The cohort was encouraged by the shepherd to observe the direction the sheep were moving and then sit down in front of them.

I knelt down and nearly instantly was surrounded by sheep. Some were blatantly uninterested in me, the latest obstacle in their path to keep eating. One was quite curious though, and started to nuzzle me and lick my coat. I touched its soft, burly wool and started to talk to it, saying hello and apologizing that my clothing wasn’t food, and probably wasn’t too tasty. Seated on the ground, the sheep and I were at eye level, and I watched it closely as it nudged its wet nose against my shoulder. It was a beautiful animal with a butterscotch brindle pattern and thick wooly coat. Putting my arm around it I could feel it breathing in and out beneath its soft fur speckled with dirt and collected burrs. 

They connected on a fundamental level to another entity, beyond the borders of language or social custom. They were humbled. 

I thought about taking a picture. My landlords, bemused by my participation in the program, had encouraged me to send photos. I knew my boyfriend and my family were eager to see what I was doing, and would be happy to see that I was so happy. At the same time, I was wary of minimizing the experience by focusing more on capturing it in photographs than soaking it in. In one of our first discussions, Fernando had talked disdainfully about the Disneyfication that recast the countryside of Spain as bucolic backdrops for peasant fantasies, with tour guides dressing up as shepherds and walking visitors through the hills.

I was loath to be that derided, self-absorbed tourist, and yet I wanted some photos to share what I was feeling and to remember it. I took three selfies. I couldn’t bring myself to take more—both because it felt bad and because I’m terrible at taking them. In the photos I am exuberant. My smile is wide and it’s as if you can hear me saying: Hello! This is so awesome! as my voice lilts up at the end of each exclamation mark. The sheep, whose face is visible in profile, looks at the camera, as if in on the fun and angling to show off her best side. 

The sheep, whose face is visible in profile, looks at the camera, as if in on the fun and angling to show off her best side. 

I lost track of how much time we spent with the herd. I alternated between inserting myself in the middle of the flock and walking to its edge to talk with the shepherd. He showed me how the mothers closest to giving birth rested on the ground, panting with bulging abdomens and full udders. At one point he called us all over, certain that a mother was about to give birth. I was seized with emotion and rushed over— pushing up my sleeves, as if I would be ready to help. Ultimately though it was false contractions, and eventually the sheep mulled over to the rest of the herd, and they all slowly moved on. Eventually, our group gathered up and we started the long hike back to the train station at the edge of Casa de Campo. I felt quiet, tired but sated from a day outside and the rush of endorphins.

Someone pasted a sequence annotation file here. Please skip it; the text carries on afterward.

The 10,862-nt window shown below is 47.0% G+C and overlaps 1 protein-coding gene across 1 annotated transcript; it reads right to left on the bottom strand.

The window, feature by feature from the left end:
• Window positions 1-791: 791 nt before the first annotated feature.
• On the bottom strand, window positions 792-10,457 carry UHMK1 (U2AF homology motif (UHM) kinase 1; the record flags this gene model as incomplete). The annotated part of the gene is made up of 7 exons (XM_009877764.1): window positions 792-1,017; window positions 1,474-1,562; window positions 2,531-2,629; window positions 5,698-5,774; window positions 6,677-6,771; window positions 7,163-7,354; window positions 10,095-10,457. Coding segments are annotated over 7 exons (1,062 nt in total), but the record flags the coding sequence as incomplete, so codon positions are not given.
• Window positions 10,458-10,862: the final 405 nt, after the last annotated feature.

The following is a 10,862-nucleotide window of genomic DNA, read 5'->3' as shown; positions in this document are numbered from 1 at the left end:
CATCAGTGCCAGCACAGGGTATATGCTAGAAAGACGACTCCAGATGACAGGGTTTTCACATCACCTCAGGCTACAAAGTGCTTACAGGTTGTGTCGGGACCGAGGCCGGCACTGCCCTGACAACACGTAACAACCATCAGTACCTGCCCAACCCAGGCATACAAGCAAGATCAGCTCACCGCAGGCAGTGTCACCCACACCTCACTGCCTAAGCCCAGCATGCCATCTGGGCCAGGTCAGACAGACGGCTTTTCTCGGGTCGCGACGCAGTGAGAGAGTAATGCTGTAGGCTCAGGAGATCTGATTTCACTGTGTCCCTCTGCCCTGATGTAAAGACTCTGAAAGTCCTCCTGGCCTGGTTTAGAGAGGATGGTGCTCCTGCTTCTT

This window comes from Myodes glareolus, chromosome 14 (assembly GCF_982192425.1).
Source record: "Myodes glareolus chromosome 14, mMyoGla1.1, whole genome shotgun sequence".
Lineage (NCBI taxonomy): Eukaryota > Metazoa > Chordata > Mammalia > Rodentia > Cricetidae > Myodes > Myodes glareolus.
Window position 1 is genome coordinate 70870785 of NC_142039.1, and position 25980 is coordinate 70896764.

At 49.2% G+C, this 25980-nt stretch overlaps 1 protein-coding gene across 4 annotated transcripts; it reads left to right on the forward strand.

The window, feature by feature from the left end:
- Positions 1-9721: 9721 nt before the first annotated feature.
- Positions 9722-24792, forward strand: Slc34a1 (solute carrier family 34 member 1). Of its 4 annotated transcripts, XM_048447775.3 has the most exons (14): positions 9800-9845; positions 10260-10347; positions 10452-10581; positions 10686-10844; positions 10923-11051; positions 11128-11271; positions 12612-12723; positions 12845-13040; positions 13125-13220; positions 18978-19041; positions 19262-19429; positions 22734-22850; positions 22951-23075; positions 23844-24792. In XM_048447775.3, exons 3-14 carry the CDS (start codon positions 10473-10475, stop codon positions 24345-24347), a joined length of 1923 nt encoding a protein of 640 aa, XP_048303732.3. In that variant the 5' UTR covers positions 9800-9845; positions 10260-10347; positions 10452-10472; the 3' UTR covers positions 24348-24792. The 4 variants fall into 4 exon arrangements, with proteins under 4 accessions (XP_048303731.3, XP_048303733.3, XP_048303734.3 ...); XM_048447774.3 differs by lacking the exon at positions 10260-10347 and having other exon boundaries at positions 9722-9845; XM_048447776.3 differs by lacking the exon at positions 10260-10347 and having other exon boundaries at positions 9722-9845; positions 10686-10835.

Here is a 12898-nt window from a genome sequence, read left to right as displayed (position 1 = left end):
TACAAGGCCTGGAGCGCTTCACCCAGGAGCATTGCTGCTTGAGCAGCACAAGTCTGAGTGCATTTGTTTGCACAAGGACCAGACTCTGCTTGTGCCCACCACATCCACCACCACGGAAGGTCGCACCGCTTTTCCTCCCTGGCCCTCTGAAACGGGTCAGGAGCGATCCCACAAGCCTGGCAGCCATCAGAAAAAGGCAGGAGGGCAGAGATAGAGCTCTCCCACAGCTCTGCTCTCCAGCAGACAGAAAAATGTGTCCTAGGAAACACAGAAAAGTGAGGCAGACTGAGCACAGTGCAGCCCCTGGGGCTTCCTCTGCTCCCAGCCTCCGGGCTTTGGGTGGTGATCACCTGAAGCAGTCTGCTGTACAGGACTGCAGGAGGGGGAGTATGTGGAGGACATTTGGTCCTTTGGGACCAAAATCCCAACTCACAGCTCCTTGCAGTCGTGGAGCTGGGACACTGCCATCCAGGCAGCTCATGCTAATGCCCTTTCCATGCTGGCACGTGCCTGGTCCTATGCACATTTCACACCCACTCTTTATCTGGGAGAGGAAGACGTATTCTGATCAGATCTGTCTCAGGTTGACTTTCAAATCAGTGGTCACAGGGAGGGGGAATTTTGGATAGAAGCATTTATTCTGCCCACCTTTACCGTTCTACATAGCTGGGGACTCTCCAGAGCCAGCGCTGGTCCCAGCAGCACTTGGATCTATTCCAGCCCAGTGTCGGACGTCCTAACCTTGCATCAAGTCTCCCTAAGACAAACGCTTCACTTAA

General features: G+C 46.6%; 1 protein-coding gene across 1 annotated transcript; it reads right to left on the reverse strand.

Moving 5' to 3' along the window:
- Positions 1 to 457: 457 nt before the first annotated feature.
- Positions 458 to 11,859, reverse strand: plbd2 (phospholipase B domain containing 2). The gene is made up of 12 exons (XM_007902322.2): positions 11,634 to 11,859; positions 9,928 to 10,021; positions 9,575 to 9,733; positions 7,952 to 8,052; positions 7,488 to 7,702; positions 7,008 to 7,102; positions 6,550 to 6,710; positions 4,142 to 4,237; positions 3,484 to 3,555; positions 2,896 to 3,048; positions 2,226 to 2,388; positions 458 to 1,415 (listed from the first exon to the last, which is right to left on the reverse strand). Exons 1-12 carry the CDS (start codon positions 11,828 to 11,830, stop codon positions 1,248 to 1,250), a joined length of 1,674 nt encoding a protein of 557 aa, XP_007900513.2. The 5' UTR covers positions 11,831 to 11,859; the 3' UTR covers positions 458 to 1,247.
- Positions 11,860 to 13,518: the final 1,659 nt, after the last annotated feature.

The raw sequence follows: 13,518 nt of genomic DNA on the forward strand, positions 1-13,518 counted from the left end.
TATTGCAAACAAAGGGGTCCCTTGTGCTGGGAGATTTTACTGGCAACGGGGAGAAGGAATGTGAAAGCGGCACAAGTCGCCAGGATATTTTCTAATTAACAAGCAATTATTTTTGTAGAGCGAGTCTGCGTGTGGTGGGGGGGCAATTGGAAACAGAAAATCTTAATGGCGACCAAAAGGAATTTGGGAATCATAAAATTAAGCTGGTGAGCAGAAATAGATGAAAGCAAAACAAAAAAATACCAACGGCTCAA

Writing this piece, I’ve moved through these emotions again and have wondered: Will I be self-conscious about my self-consciousness? Is my confusion about my happiness an internalized patriarchal disdain for emotion? Or is my embarrassment a subscious anxiety about my lack of connection to the natural world? And more broadly, why did I feel that my joy was something I needed to suppress? 

Ultimately, I worry that my happiness sets me apart as someone for whom being with sheep is extraordinary. I had to look up what biodynamic farming was after our first dinner together, and I only volunteered in the garden a few times last summer. I am someone who works in an organization and I am a curator, both of which are roles that Inland has taught me to be wary and thoughtful of in different ways. Nonetheless, being with everyone in Madrid I felt a sense of purpose: deep down I felt that this is what I moved abroad for graduate school to experience. Inland has brought me joy, deep thinking, and friendship. I have love for it, and being part of it feels like a privilege, one that I sometimes wonder if I deserve. 

I feel sheepish, which makes me laugh. 

Talking with a friend from Inland, they remembered being with the sheep as primal and healing. They described getting up close to a sheep, feeling the exhales of their breathing and looking them in the eye. They connected on a fundamental level to another entity, beyond the borders of language or social custom. They were humbled. 

My friend also reminded me that I was not the only person thrilled to be there. The shepherd who lived with the sheep day in and day out was just as excited to show us the sheep and point out those he had named. We had also met an older man that morning who, after coming across the enclosure in a walk in the park, had faithfully come back each day to help with the rearing of the sheep. Talking over dinner that evening, everyone in Inland Academy noted seeing the sheep was their highlight of the day. 

My beaming joy was intense and maybe a little silly, but it wasn’t superficial. I think some of my anxiety in showing that feeling is because it makes me vulnerable. In a world where I am nearly always thinking about how to protect myself, connecting with another entity and feeling deeply—so much so that I can’t maintain my exterior as a serious, thoughtful, mature person—is a risk. That risk can be worth it though, as unnerving though it may be.